As a museum curator I am of course interested in the big picture, the sweep of events that bear on us all to one extent or the other. But the stories of individuals also have an undeniable lure, because sometimes in the story of one person we can better understand some of the larger forces at work.
With that in mind let me tell you about a recent acquisition CHS has made. At first glance it is a small collection, primarily photographs, relating to the World War II experiences of a young man from Hartford named William J. Quish, Jr. The son of a foreman at a Hartford manufacturing plant, Quish worked as a shipping clerk before enlisting (or being drafted?) in the Army in early 1941. Originally slated for duty in the Panama Canal Zone, the young man instead found himself assigned to the U. S. Army Air Force. In 1943 he was suddenly transferred to Buckley Field outside Denver for training at the Fighter Armament School. This brand new installation, one of dozens quickly constructed to train military personnel in a variety of technical skills, specialized in turning out trained ground crews who could arm and service combat aircraft. Bombs and bullets were their stock in trade, and their services were called for around the globe in support of Allied air operations.
One of the items in the collection is a yearbook, much like a high school or college yearbook of the time that each man was given upon graduation, with photographs of staff, students, facilities, training and recreational activities, etc. Quish’s thumbnail photo shows a skinny 24-year old in khakis. Other photographs include studio portraits done while he was home on leave on a couple of occasions. Each photo seems to show a slightly older, more mature William Quish.
By the time Quish graduated from the Fighter Armament School the air war against Nazi Germany was in high gear. To supplement the attacks mounted by the Eighth Air Force, based in the UK, the Fifteenth Air Force was organized to operate in the Mediterranean area. The heart of this force were heavy bombers (B-17 Flying Fortresses and B-24 Liberators) operating from new air bases in southern Italy. Their job was to attack German forces and industrial centers from the south. A series of snapshots show Quish and some of his buddies relaxing at their base in Italy.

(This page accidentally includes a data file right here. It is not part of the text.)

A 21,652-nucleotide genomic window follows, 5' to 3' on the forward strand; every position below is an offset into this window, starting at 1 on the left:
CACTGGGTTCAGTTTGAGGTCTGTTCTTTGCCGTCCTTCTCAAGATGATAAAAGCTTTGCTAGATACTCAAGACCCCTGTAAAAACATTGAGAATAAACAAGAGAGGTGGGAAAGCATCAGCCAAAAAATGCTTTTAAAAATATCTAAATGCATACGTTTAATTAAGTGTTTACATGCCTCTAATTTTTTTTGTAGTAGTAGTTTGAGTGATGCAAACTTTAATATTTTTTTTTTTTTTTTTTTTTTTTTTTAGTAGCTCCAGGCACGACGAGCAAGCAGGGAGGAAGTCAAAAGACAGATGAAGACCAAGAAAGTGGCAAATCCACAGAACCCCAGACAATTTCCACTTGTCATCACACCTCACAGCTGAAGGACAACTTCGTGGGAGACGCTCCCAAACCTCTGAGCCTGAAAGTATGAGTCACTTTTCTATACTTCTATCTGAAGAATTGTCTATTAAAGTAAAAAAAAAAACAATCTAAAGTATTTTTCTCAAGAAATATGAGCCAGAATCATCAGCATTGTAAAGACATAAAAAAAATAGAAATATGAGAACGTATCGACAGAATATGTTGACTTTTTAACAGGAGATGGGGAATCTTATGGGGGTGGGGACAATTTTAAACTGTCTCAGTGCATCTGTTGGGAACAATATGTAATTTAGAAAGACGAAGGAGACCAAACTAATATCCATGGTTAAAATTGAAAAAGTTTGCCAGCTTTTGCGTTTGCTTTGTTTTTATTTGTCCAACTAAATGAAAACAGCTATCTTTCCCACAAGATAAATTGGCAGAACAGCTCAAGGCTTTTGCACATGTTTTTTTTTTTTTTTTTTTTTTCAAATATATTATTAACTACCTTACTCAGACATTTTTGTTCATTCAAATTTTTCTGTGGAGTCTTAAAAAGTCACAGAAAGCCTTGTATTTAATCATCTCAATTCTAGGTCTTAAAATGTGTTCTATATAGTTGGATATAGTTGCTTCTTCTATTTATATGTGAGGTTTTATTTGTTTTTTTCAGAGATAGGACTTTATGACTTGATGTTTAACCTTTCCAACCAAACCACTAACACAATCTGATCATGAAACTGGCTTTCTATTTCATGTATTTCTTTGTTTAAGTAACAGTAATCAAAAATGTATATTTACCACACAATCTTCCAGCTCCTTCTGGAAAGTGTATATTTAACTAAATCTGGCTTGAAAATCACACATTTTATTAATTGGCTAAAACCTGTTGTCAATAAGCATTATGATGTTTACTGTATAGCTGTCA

End of story? Not quite. By now Quish was a staff sergeant and, it turns out, no longer a ground crewman. In fact it appears he was now an air crewman, a ball turret gunner on a B-24 Liberator. We know this because in March 1945 the Hartford Courant noted that Quish was being awarded the Air Medal in absentia for meritorious service. Why in absentia? Because his aircraft had been shot down over Austria the previous October and Quish was languishing in a Luftstalag (POW camp) somewhere in that country. His father William, Sr. received an invitation to attend the award ceremony at Bradley Field and accept the medal for his son. Fortunately for the Quish family Russian forces liberated the POW camp, and Quish and his fellow captives were able to return home before year’s end.
Following his return to Hartford and final discharge in 1946 Quish worked for a local electrical equipment manufacturer, and later for the state military department. At the time of his death in May 1978 he was a resident of Newington.
The value of the handful of photographs, the yearbook and one letter in this collection suddenly multiplied when more and more of Quish’s story was revealed through research. In an undertaking as major as World War II does the story of one guy really matter? Well, yes, because the history of that defining event is really made up of the stories of millions of individuals, military and civilian, friend and foe, across the globe. So, think your own history doesn’t count? Think again.